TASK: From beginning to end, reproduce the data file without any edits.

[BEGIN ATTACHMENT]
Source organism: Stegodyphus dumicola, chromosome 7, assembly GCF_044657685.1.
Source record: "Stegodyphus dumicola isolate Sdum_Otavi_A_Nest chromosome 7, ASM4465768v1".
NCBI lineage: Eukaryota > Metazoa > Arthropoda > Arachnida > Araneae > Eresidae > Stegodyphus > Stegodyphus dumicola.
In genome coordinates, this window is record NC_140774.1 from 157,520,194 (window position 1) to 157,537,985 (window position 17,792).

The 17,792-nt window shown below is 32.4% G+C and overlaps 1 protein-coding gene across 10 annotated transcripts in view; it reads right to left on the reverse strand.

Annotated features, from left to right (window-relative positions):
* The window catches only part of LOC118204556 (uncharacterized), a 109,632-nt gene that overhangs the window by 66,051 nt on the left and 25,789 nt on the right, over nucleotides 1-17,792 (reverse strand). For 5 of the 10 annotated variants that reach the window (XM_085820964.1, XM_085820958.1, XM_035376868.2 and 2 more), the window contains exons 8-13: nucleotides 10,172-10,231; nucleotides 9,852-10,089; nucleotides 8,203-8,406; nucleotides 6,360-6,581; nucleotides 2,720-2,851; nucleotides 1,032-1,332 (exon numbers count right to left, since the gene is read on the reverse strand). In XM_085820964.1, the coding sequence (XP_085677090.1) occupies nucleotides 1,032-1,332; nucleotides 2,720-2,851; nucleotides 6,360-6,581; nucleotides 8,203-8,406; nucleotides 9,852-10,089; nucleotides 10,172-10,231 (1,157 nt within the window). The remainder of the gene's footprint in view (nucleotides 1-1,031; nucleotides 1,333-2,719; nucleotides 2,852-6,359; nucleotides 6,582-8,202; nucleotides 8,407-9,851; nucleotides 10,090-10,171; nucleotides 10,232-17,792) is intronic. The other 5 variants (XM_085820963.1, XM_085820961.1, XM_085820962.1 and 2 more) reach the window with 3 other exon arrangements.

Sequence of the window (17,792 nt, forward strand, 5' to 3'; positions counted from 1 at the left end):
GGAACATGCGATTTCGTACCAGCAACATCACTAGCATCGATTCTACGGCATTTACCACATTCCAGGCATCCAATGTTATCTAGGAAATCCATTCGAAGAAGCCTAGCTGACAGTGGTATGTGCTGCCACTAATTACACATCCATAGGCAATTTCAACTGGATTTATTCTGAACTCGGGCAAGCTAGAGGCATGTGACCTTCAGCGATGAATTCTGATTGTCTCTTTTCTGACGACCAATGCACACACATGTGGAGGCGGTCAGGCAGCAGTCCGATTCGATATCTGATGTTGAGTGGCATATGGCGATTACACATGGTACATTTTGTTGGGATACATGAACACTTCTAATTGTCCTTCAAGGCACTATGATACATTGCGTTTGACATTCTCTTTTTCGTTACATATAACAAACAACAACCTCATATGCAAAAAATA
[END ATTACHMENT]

Source organism: Stegodyphus dumicola, chromosome 7, assembly GCF_044657685.1.
Source record: "Stegodyphus dumicola isolate Sdum_Otavi_A_Nest chromosome 7, ASM4465768v1".
NCBI lineage: Eukaryota > Metazoa > Arthropoda > Arachnida > Araneae > Eresidae > Stegodyphus > Stegodyphus dumicola.
In genome coordinates, this window is record NC_140774.1 from 157,520,194 (window position 1) to 157,537,985 (window position 17,792).

The 17,792-nt window shown below is 32.4% G+C and overlaps 1 protein-coding gene across 10 annotated transcripts in view; it reads right to left on the reverse strand.

Annotated features, from left to right (window-relative positions):
* The window catches only part of LOC118204556 (uncharacterized), a 109,632-nt gene that overhangs the window by 66,051 nt on the left and 25,789 nt on the right, over nucleotides 1-17,792 (reverse strand). For 5 of the 10 annotated variants that reach the window (XM_085820964.1, XM_085820958.1, XM_035376868.2 and 2 more), the window contains exons 8-13: nucleotides 10,172-10,231; nucleotides 9,852-10,089; nucleotides 8,203-8,406; nucleotides 6,360-6,581; nucleotides 2,720-2,851; nucleotides 1,032-1,332 (exon numbers count right to left, since the gene is read on the reverse strand). In XM_085820964.1, the coding sequence (XP_085677090.1) occupies nucleotides 1,032-1,332; nucleotides 2,720-2,851; nucleotides 6,360-6,581; nucleotides 8,203-8,406; nucleotides 9,852-10,089; nucleotides 10,172-10,231 (1,157 nt within the window). The remainder of the gene's footprint in view (nucleotides 1-1,031; nucleotides 1,333-2,719; nucleotides 2,852-6,359; nucleotides 6,582-8,202; nucleotides 8,407-9,851; nucleotides 10,090-10,171; nucleotides 10,232-17,792) is intronic. The other 5 variants (XM_085820963.1, XM_085820961.1, XM_085820962.1 and 2 more) reach the window with 3 other exon arrangements.

Sequence of the window (17,792 nt, forward strand, 5' to 3'; positions counted from 1 at the left end):
GGAACATGCGATTTCGTACCAGCAACATCACTAGCATCGATTCTACGGCATTTACCACATTCCAGGCATCCAATGTTATCTAGGAAATCCATTCGAAGAAGCCTAGCTGACAGTGGTATGTGCTGCCACTAATTACACATCCATAGGCAATTTCAACTGGATTTATTCTGAACTCGGGCAAGCTAGAGGCATGTGACCTTCAGCGATGAATTCTGATTGTCTCTTTTCTGACGACCAATGCACACACATGTGGAGGCGGTCAGGCAGCAGTCCGATTCGATATCTGATGTTGAGTGGCATATGGCGATTACACATGGTACATTTTGTTGGGATACATGAACACTTCTAATTGTCCTTCAAGGCACTATGATACATTGCGTTTGACATTCTCTTTTTCGTTACATATAACAAACAACAACCTCATATGCAAAAAATA